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The long, black, leather trenchcoat is one of the most practical foul-weather coats available. Leather has a number of advantages over many other types of weather protective material, the only real disadvantage being that you have to take care of it (although that isn't very difficult).

Leather's greatest quality, well known to leather jacket wearing motorcycle enthusiasts everywhere, is that it stops wind chill completely. Whether cruising down the interstate on your Harley-Davidson at 70 mph or just walking across the parking lot in late Autumn, the biting cold of the wind will not penetrate the thick layers of cow hide wrapped around you. Many leather jackets and coats also have removable liners for extra warmth. Of additional interest to motorcycle riders and people who get into a lot of knife fights is that leather is tough, and provides some level of protection.

Following in a close second is treated leather's waterproof quality. Combined with the classic trenchcoat design which covers your body from the neck down past your knees, you don't really even need an umbrella. Of course, the trenchcoat was designed to be warm and waterproof even before they started making them out of leather. Trenchcoats were, as the name suggests, invented for use in trench warfare in World War I to keep British army officers comfortable in the wet and miserable conditions they spent days at a time enduring. They were so effective (and stylish) that they moved into the civilian market soon after.

Basic black is, of course, a timeless color. It goes with everything, it's appropriate for almost any occasion, and despite fashion magazines' occasional reports that something else is the "new black", it's unlikely that any other color will ever find as wide-ranging a niche as black. Going to a wedding? Black is safe. Funeral? Black is all but mandatory. Evening cocktail party? Can't go wrong with black.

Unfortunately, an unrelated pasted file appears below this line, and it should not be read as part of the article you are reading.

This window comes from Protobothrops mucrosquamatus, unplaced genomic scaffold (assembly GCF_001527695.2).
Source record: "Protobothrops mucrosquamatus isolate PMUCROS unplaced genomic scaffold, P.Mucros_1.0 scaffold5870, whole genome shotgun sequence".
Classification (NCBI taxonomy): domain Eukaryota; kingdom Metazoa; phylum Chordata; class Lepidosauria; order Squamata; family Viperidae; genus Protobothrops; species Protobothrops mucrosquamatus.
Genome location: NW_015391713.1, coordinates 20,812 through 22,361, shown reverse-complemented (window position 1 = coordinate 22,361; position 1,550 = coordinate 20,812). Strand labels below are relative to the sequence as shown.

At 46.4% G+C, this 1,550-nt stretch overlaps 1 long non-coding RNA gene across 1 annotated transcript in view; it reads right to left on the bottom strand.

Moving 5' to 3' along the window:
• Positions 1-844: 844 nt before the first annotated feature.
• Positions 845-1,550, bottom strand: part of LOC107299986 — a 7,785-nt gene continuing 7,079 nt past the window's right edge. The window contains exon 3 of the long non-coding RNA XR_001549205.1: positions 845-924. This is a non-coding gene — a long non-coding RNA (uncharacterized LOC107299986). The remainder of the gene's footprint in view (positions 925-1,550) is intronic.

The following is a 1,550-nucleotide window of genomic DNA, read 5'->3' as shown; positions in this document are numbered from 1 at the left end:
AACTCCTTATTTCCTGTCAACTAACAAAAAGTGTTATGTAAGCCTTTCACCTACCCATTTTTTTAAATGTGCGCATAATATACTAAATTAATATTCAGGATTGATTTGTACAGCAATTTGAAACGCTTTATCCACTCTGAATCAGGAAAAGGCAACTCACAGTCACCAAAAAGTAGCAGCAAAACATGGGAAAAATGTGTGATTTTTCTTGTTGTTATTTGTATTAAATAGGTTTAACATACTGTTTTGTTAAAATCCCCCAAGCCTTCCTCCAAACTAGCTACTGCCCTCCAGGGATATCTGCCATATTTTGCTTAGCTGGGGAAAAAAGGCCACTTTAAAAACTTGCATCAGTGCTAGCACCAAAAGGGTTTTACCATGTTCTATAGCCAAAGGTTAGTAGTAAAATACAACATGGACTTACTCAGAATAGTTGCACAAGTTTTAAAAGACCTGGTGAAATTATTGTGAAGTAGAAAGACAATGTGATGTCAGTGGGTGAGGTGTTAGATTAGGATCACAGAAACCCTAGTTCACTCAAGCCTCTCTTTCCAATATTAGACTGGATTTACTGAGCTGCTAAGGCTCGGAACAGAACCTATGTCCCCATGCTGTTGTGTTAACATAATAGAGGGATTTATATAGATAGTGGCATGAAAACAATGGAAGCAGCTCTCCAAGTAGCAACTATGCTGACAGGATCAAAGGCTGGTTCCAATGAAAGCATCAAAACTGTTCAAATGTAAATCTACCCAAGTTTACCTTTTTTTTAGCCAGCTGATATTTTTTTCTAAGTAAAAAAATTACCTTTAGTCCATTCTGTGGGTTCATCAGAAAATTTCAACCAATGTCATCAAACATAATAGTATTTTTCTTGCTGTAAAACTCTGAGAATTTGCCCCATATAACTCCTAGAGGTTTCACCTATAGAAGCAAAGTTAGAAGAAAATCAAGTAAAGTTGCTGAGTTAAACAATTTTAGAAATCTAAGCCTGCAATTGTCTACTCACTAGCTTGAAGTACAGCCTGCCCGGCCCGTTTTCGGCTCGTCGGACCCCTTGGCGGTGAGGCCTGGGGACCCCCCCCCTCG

That said, there are two disadvantages. First, people who have never seen a real goth before tend to group me into that category. You simply can't explain to those people that it takes a lot more than a black coat to be goth. I wear it because it's practical, comfortable, and stylish. Not because it's a reflection of my dark, tormented soul.

Second, you need to take care of it. Leather is flesh, just like your skin, and unlike synthetic materials needs some TLC to keep it in good shape. Never store leather in a plastic bag (it sweats), never pin anything to it (the pinholes stay, unlike in woven fabrics), and don't leave it lying out in direct sunlight all day (it'll dry out and crack). Occasionally applying a protective lotion to the leather will keep it shiny, moisturized, and looking new, and a good waterproofing treatment once a year is necessary if you want to use it to keep the rain off.

On the other hand, it is easier to clean most dirt and spills off of leather than woven fabrics. They tend not to penetrate the outer layer, and can be wiped off easily with a damp cloth.

Nodeshell rescue

Wntrmute points out that leather coats, especially ones bought from smaller retailers, often come with long warranties. This is important when you're shelling out a few hundred dollars for a nice one that you hope will last a long, long time. Warranties usually cover lost buttons and damaged stitching, as well as other services to keep your leather looking nice.

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